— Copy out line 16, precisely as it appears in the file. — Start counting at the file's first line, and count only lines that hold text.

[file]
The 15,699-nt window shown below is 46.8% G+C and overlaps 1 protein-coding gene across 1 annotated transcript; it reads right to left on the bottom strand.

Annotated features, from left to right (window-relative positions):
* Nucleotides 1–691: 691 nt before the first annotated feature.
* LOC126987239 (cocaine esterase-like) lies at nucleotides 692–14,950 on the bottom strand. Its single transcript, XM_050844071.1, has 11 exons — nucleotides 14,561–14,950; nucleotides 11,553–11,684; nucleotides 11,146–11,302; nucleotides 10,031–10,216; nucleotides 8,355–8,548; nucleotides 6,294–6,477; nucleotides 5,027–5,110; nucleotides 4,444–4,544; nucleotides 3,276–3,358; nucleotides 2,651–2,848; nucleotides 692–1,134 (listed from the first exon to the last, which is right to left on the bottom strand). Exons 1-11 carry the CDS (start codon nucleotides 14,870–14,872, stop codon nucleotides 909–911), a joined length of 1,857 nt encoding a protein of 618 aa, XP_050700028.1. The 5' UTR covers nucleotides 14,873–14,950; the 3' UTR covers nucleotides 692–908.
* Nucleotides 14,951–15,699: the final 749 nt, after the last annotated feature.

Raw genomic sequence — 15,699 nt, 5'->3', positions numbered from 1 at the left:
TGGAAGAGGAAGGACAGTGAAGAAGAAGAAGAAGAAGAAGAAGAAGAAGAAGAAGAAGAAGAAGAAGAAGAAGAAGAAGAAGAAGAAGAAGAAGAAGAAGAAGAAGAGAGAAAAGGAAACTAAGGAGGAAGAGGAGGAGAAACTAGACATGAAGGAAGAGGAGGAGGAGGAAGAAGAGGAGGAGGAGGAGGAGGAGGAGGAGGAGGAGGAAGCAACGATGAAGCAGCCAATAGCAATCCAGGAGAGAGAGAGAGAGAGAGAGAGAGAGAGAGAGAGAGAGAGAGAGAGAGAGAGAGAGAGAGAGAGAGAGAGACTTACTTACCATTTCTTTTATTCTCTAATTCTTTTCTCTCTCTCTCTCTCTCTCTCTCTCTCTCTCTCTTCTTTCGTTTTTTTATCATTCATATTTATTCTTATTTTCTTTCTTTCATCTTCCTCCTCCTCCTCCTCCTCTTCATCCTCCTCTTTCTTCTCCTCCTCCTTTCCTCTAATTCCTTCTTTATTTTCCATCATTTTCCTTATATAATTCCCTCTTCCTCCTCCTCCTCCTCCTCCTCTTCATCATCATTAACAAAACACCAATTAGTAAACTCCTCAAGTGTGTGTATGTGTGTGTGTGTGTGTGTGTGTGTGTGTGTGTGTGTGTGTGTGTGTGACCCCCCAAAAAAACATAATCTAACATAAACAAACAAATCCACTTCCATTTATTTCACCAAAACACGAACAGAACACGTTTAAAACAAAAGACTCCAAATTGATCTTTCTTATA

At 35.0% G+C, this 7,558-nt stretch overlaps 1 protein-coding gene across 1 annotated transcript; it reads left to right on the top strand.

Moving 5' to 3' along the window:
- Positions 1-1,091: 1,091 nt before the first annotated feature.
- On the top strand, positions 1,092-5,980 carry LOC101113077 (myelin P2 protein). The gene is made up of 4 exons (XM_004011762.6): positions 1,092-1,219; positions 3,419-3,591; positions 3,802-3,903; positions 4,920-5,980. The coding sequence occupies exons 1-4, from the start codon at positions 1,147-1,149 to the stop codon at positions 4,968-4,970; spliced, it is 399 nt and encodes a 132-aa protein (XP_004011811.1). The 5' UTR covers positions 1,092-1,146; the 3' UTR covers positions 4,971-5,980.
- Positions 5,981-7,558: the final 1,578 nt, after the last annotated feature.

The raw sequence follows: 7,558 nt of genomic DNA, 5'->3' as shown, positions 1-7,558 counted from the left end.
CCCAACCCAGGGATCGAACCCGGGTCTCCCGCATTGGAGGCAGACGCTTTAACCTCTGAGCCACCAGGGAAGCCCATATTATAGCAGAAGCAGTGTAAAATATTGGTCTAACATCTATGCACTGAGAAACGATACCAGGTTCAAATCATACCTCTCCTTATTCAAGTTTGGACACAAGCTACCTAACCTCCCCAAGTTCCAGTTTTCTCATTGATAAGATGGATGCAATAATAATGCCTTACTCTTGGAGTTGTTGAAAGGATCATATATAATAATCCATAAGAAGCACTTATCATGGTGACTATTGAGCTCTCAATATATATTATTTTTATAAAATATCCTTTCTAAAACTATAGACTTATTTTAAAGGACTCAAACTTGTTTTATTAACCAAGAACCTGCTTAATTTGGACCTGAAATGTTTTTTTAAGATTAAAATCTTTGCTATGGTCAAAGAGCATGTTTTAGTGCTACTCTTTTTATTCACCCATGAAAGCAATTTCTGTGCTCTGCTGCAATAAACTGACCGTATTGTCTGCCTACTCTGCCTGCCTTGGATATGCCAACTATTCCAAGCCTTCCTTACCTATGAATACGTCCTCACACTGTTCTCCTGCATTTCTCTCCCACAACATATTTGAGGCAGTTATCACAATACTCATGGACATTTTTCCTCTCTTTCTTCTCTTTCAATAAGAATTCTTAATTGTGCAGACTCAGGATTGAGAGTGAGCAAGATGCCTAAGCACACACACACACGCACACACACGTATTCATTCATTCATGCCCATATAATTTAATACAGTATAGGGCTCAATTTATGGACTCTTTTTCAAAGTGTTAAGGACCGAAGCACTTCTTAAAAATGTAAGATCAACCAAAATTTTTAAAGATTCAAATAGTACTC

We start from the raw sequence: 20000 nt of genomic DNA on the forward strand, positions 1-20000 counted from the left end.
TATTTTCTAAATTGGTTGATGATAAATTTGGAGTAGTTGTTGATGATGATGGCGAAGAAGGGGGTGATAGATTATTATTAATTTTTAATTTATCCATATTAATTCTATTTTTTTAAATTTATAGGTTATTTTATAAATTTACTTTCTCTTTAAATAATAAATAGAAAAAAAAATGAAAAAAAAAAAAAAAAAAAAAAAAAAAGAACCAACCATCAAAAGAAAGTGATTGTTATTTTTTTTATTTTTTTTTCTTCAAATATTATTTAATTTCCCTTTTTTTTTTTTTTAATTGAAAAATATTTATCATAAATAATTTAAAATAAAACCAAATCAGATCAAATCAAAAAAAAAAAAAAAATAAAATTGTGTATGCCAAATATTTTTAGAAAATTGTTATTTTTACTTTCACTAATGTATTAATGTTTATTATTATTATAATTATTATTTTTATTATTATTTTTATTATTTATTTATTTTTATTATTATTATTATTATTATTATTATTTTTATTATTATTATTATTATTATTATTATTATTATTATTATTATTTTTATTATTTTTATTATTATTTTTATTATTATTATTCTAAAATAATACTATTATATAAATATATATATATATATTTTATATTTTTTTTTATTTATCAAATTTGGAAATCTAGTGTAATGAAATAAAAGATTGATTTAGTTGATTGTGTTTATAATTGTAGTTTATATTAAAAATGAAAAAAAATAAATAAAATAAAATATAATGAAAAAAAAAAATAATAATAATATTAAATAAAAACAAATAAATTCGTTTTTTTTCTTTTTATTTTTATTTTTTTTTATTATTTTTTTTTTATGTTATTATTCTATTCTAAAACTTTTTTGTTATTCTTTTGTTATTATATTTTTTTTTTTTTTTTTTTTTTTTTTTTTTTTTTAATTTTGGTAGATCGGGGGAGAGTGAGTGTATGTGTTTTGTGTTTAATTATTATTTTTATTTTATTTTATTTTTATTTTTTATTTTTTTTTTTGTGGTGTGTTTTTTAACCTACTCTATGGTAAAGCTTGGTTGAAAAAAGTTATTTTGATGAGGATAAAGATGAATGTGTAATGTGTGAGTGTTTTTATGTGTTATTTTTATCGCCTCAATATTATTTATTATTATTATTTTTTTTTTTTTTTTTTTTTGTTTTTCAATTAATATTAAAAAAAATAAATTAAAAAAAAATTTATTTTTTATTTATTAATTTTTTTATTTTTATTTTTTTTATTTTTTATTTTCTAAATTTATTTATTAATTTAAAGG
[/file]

TATTTTCTAAATTGGTTGATGATAAATTTGGAGTAGTTGTTGATGATGATGGCGAAGAAGGGGGTGATAGATTATTATTAATTTTTAATTTATCCATATTAATTCTATTTTTTTAAATTTATAGGTTATTTTATAAATTTACTTTCTCTTTAAATAATAAATAGAAAAAAAAATGAAAAAAAAAAAAAAAAAAAAAAAAAAAGAACCAACCATCAAAAGAAAGTGATTGTTATTTTTTTTATTTTTTTTTCTTCAAATATTATTTAATTTCCCTTTTTTTTTTTTTTAATTGAAAAATATTTATCATAAATAATTTAAAATAAAACCAAATCAGATCAAATCAAAAAAAAAAAAAAAATAAAATTGTGTATGCCAAATATTTTTAGAAAATTGTTATTTTTACTTTCACTAATGTATTAATGTTTATTATTATTATAATTATTATTTTTATTATTATTTTTATTATTTATTTATTTTTATTATTATTATTATTATTATTATTATTTTTATTATTATTATTATTATTATTATTATTATTATTATTATTATTTTTATTATTTTTATTATTATTTTTATTATTATTATTCTAAAATAATACTATTATATAAATATATATATATATATTTTATATTTTTTTTTATTTATCAAATTTGGAAATCTAGTGTAATGAAATAAAAGATTGATTTAGTTGATTGTGTTTATAATTGTAGTTTATATTAAAAATGAAAAAAAATAAATAAAATAAAATATAATGAAAAAAAAAAATAATAATAATATTAAATAAAAACAAATAAATTCGTTTTTTTTCTTTTTATTTTTATTTTTTTTTATTATTTTTTTTTTATGTTATTATTCTATTCTAAAACTTTTTTGTTATTCTTTTGTTATTATATTTTTTTTTTTTTTTTTTTTTTTTTTTTTTTTTTAATTTTGGTAGATCGGGGGAGAGTGAGTGTATGTGTTTTGTGTTTAATTATTATTTTTATTTTATTTTATTTTTATTTTTTATTTTTTTTTTTGTGGTGTGTTTTTTAACCTACTCTATGGTAAAGCTTGGTTGAAAAAAGTTATTTTGATGAGGATAAAGATGAATGTGTAATGTGTGAGTGTTTTTATGTGTTATTTTTATCGCCTCAATATTATTTATTATTATTATTTTTTTTTTTTTTTTTTTTTGTTTTTCAATTAATATTAAAAAAAATAAATTAAAAAAAAATTTATTTTTTATTTATTAATTTTTTTATTTTTATTTTTTTTATTTTTTATTTTCTAAATTTATTTATTAATTTAAAGG